The Size and Texture of Capers

All the capers in our lineup varied slightly in size; some were about the size of a pea, while others were smaller, like uncooked dried lentils. One product had a considerable number of these tiny capers. Although the littlest capers were harder to scoop up with our forks, most tasters didn't object. We did have opinions about texture in general, though. Some capers had started to unfurl, like roses losing their petals, and these felt a little “soft” and even “mushy.” Our favorites were firm, with tightly packed leaves and “a satisfying crunch.”

Which Factors Matter?

It's hard to pinpoint the exact reason for the differences in the capers' flavor and texture. However, the time and day of the harvest matters. Capers are tightest in the early morning and generally at the end of the summer, so softer capers may have been picked at the end of the day and/or at the beginning of the summer. Prolonged fermentation can also soften them. The variation in size is probably explained by the lack of sophisticated harvesting equipment. Sorting is still done by hand, using sieves and screens, and is an imprecise process.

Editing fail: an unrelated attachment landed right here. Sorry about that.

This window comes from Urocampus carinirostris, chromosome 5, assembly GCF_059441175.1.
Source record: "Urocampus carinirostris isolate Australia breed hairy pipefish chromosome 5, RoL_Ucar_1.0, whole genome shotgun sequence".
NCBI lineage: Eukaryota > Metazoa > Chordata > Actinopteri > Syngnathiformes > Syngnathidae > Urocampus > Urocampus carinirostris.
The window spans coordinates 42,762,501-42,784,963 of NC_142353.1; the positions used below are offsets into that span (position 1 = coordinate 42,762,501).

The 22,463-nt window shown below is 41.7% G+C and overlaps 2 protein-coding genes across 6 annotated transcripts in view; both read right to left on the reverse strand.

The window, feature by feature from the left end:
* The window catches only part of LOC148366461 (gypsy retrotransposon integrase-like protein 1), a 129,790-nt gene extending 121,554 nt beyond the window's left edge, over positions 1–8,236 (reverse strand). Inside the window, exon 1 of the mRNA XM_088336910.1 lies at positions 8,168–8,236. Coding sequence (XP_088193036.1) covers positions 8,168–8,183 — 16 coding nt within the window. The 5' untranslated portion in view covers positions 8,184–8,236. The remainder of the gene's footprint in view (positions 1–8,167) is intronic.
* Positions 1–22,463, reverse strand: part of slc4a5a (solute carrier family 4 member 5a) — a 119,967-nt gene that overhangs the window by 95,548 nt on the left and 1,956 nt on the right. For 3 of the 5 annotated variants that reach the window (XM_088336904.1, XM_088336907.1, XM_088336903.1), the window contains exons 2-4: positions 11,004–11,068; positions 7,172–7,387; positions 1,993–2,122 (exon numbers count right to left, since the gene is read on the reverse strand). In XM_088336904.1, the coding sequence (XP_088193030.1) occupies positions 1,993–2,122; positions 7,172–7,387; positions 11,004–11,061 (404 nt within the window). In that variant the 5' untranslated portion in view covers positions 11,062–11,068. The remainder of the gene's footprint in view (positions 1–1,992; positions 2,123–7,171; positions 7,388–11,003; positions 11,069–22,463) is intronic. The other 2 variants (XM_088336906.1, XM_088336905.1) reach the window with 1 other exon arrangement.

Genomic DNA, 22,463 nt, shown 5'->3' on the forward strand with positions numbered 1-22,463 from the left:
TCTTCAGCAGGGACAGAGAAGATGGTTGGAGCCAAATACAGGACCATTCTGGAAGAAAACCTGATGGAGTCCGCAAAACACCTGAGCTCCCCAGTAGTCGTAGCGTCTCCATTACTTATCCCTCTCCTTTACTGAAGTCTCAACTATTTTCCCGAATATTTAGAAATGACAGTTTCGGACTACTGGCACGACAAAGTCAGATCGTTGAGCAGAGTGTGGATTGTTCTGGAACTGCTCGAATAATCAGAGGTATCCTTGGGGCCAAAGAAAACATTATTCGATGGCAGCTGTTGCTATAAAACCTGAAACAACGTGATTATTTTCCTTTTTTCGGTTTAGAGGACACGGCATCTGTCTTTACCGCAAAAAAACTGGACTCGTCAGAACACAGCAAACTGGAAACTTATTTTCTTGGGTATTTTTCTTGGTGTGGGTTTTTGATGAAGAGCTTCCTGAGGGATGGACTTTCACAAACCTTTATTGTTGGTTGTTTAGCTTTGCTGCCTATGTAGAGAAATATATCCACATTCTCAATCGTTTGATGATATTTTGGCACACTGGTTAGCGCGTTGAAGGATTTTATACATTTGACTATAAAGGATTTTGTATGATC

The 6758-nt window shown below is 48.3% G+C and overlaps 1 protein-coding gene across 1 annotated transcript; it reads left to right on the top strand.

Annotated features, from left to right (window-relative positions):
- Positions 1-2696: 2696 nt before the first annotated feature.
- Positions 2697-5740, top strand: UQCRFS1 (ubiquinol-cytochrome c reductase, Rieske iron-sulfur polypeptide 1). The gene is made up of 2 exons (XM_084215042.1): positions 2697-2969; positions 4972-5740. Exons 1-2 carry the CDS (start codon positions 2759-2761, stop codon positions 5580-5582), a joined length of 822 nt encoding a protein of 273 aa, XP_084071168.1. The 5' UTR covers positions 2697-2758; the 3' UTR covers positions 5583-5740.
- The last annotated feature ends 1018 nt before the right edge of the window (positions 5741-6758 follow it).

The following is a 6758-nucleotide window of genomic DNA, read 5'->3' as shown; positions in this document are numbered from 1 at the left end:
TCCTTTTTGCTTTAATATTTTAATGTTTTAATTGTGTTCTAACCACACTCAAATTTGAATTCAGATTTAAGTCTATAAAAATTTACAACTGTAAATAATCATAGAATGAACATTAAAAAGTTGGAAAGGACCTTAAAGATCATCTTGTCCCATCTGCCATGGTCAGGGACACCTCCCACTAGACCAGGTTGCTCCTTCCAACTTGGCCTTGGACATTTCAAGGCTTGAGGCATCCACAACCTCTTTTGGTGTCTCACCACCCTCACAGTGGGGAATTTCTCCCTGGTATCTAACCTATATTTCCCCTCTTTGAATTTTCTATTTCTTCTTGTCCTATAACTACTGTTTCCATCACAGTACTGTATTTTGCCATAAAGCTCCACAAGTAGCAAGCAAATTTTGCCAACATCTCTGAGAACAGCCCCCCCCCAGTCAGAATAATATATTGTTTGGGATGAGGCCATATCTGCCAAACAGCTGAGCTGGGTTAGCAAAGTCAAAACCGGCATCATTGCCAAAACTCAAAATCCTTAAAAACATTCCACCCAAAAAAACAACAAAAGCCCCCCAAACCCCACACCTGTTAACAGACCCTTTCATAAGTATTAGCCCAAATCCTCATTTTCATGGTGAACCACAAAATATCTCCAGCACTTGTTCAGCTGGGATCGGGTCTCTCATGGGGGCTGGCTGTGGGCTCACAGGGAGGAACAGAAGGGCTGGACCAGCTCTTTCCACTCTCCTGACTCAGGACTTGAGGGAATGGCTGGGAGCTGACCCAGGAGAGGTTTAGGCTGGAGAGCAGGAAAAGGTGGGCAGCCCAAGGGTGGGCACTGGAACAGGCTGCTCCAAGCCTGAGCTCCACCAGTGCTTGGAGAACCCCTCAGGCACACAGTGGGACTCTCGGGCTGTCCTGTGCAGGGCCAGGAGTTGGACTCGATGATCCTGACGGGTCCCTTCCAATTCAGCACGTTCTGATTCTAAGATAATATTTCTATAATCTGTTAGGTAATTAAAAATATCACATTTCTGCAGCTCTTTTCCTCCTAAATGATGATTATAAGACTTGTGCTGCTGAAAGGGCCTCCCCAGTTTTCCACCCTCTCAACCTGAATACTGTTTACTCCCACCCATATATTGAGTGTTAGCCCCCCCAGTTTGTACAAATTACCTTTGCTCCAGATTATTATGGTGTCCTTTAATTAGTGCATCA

But even those small textural variations can affect how we perceive flavor—especially sodium. According to their nutritional labels, the products in our lineup contained from 106 to 127 grams of sodium per teaspoon, but those numbers didn't track with our tasters' impressions. According to our science research editor, it's possible that the water retained in the softest capers diluted the taste of the salt; some of our tasters found them “bland.” And because firmer capers contained less water, we may have tasted their salt more, which we liked. Smaller capers, which have more surface area per teaspoon, also taste more intensely salty. As for the mild mustiness we noticed in one product, it's possible that the brine was to blame. Although manufacturers may strain and dilute the original brine, some research shows that capers in older brine are more likely to exhibit off-flavors.

The Winner: Reese Non Pareil Capers